Keeping peace and civility in mind as we publicly debate

This past week the national stage was filled with debate over whether or not to confirm a new Supreme Court justice. Here in Ely folks are talking about the future of the Community Center building.
Having civil discussion on the issues of the day is a right guaranteed by our Constitution. And while we respect each person’s opinion, it is a civil discussion that can be lacking at times.
In Washington where politicians will say nearly anything to stay in office, we’ve come to expect a level of party loyalty that leaves common courtesy and common sense back in the cloakroom. Is it surprising? No. Both sides have dug in so deeply they can no longer see the sky. They just see more dirt they can throw.
We’d like to see Ely stay away from the rhetoric going on in DC. But last week there were comments made in a public meeting that didn’t make us proud. What needs to happen is to focus on the “what” instead of the “who.”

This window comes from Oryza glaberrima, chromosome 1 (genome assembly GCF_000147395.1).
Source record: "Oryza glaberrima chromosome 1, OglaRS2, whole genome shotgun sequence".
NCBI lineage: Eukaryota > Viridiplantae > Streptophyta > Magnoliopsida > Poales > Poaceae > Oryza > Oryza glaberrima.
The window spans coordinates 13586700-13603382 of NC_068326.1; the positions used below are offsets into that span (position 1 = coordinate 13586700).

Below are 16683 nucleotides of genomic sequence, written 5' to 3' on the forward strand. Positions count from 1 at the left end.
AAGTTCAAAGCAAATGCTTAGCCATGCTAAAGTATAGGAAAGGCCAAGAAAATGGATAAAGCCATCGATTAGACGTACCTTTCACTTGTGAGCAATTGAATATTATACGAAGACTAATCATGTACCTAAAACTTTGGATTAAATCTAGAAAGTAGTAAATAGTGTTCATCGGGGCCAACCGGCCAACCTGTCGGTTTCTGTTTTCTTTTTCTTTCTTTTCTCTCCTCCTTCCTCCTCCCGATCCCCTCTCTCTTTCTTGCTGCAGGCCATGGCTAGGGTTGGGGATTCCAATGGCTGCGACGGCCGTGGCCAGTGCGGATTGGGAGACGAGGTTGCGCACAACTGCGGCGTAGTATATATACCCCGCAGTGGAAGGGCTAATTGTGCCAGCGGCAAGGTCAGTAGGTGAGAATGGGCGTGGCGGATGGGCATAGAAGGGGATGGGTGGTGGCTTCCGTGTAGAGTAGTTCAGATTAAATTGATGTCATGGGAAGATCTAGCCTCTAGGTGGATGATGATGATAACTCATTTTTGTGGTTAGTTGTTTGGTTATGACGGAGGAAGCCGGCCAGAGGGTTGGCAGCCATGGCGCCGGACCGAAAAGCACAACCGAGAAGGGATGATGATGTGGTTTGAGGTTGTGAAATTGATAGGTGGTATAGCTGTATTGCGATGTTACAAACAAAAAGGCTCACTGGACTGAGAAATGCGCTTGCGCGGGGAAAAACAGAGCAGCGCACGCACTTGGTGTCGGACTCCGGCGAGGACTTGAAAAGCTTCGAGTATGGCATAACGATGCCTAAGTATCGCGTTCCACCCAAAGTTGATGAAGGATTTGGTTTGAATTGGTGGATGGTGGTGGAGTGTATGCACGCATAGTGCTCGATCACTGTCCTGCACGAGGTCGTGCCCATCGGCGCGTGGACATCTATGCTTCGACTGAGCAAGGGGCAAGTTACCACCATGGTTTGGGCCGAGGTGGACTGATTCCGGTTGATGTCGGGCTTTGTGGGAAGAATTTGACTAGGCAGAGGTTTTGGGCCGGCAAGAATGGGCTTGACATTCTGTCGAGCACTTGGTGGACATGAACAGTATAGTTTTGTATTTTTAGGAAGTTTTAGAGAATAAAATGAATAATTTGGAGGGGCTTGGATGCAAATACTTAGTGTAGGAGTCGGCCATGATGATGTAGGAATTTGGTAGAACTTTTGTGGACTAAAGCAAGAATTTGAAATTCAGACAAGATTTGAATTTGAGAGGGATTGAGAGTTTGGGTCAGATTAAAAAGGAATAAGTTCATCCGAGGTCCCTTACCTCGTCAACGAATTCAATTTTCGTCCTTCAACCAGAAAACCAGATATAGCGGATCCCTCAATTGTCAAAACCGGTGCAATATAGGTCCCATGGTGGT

What is at stake here is the city trying to find a way to rid itself of ownership of the Community Center building. The large for sale sign has been on the outside wall for months now. And there were no offers until now.
This $30,000 offer seeks a significant discount from the city’s $85,000 asking price, which is already going to be reduced by $15,000 due to the commission paid to the realtor. So, the city required a plan on what the building would be used for.
Let’s be clear. The city wants to sell the building. Had someone came in with an offer of $85,000 it is very likely the check would have been cashed and the building sold. Then the owner could have used it for whatever purpose fit within the rules.
There are good reasons to question what the building will be used for and if those uses are appropriate. What shouldn’t be questioned is the ethnicity of the buyer.
Ely was built by immigrants who came here in the 1880s to forge a living in the underground mines. There were divisions, both underground and above ground based on ethnicity. Certainly we’ve evolved from making decisions based on what side of the tracks a family lived on.
Let’s have public debate. Let’s discuss the facts and keep the emotions in check. That applies whether you’re in Ely, MN or Washington, D.C.